Washington often visited Mount Vernon and Belvoir, the plantation that belonged to William Fairfax, Lawrence’s father-in-law. Fairfax became Washington’s patron and surrogate father, and Washington spent a month in 1748 with a team surveying Fairfax’s Shenandoah Valley property. The following year, he received a surveyor’s license from the College of William & Mary when he was 17 years old. Even though Washington had not served the customary apprenticeship, Fairfax appointed him surveyor of Culpeper County, Virginia, and he appeared in Culpeper County to take his oath of office July 20, 1749. He subsequently familiarized himself with the frontier region, and though he resigned from the job in 1750, he continued to do surveys west of the Blue Ridge Mountains. By 1752 he had bought almost 1,500 acres (600 ha) in the Valley and owned 2,315 acres (937 ha).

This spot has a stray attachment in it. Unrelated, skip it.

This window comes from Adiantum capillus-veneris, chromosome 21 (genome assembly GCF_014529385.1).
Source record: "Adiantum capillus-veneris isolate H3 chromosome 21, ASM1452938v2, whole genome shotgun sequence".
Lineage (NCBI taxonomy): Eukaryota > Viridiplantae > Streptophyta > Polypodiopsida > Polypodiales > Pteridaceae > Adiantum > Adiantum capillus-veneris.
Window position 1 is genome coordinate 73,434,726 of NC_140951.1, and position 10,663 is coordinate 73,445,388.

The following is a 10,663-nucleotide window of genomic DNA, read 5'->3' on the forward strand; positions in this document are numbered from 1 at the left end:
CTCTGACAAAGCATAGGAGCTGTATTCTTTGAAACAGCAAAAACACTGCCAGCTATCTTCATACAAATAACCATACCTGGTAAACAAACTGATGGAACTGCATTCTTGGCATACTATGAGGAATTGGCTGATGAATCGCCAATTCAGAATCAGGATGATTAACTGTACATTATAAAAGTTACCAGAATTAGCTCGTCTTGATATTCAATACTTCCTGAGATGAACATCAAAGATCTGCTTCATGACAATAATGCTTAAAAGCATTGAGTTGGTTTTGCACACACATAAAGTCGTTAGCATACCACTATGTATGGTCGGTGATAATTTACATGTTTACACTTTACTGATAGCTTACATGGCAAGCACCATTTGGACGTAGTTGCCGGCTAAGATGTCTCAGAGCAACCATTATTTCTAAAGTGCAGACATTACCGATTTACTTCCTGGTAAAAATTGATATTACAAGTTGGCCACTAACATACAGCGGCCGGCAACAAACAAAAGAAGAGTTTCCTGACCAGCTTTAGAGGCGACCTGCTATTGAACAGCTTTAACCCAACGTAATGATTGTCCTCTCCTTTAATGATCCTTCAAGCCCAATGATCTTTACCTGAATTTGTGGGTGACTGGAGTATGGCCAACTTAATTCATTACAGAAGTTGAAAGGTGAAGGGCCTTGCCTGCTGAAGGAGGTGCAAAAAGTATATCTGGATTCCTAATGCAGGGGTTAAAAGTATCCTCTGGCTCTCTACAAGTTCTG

In 1751, Washington made his only trip abroad when he accompanied Lawrence to Barbados, hoping the climate would cure his brother’s tuberculosis. Washington contracted smallpox during that trip, which immunized him and left his face slightly scarred. Lawrence died in 1752, and Washington leased Mount Vernon from his widow Anne; he inherited it outright after her death in 1761.
William Makepeace Thayer was a distinguished writer, educator, and advocate for ethical living. “Ethics of Success” reflects Thayer’s commitment to promoting moral values as essential pillars of true success.